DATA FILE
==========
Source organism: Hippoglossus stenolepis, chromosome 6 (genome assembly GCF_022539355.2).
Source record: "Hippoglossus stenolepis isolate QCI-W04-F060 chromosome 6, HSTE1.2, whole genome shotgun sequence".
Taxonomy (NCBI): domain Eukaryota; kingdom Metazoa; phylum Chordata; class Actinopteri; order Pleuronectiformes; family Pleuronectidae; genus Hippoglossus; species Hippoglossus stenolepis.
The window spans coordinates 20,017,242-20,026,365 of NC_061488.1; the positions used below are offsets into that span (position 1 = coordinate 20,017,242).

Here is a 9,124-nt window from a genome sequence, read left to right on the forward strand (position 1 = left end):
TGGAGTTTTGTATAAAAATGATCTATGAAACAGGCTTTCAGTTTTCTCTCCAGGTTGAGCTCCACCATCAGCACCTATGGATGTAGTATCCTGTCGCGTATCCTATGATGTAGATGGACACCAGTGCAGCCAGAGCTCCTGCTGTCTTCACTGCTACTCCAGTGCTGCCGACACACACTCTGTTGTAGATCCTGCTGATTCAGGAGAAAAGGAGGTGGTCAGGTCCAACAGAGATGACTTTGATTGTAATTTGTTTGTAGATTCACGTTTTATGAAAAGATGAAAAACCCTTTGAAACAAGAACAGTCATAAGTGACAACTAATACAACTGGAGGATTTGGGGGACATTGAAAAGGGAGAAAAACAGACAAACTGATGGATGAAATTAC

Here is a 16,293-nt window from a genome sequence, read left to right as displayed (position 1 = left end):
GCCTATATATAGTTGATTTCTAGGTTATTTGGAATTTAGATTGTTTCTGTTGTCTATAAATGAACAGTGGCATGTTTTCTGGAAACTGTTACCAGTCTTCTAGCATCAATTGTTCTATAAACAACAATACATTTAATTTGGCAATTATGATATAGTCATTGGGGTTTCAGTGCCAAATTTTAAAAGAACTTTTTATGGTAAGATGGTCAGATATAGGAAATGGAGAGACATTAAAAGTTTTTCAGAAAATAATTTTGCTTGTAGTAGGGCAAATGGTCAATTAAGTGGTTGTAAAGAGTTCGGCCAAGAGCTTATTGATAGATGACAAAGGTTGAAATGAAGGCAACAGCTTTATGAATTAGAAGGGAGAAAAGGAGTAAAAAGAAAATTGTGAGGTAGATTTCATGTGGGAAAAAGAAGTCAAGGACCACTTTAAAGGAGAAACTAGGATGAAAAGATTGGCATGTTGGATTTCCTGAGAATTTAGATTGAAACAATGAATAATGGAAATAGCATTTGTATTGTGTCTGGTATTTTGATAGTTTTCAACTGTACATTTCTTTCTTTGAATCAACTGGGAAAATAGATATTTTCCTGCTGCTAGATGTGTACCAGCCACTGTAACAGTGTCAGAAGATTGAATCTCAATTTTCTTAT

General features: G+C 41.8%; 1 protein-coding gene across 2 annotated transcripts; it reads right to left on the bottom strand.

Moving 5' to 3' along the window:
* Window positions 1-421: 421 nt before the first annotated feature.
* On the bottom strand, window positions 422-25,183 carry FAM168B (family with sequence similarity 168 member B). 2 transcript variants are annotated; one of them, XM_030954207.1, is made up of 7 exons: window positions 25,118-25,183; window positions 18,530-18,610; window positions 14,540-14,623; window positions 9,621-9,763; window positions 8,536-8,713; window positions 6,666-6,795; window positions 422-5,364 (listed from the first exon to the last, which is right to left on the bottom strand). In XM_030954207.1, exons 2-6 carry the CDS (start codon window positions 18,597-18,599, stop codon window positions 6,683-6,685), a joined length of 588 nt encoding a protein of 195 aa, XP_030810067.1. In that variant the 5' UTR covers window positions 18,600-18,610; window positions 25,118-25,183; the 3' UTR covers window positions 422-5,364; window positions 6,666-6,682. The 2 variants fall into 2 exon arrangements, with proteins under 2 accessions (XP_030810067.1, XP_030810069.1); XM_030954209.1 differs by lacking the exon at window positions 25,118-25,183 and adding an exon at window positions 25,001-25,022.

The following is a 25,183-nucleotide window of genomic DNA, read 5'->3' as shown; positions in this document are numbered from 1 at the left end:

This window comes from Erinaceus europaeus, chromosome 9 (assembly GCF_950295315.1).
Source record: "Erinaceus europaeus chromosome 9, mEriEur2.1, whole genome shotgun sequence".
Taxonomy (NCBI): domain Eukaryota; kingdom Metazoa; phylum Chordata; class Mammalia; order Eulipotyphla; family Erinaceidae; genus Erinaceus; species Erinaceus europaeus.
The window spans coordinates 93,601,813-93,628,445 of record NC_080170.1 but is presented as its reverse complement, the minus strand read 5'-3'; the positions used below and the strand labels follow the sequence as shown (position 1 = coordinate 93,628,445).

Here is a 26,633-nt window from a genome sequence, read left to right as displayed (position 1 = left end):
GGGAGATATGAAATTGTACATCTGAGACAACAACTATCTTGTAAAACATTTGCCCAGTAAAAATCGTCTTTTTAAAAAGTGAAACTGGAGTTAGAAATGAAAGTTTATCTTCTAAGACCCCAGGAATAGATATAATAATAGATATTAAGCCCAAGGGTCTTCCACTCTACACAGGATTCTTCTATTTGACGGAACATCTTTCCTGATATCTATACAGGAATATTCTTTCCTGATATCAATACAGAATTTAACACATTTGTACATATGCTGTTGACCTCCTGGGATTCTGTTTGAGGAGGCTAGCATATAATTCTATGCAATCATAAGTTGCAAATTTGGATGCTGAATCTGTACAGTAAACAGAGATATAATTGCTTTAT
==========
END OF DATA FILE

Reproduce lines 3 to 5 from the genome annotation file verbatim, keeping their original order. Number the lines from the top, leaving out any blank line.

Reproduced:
Taxonomy (NCBI): domain Eukaryota; kingdom Metazoa; phylum Chordata; class Actinopteri; order Pleuronectiformes; family Pleuronectidae; genus Hippoglossus; species Hippoglossus stenolepis.
The window spans coordinates 20,017,242-20,026,365 of NC_061488.1; the positions used below are offsets into that span (position 1 = coordinate 20,017,242).

Here is a 9,124-nt window from a genome sequence, read left to right on the forward strand (position 1 = left end):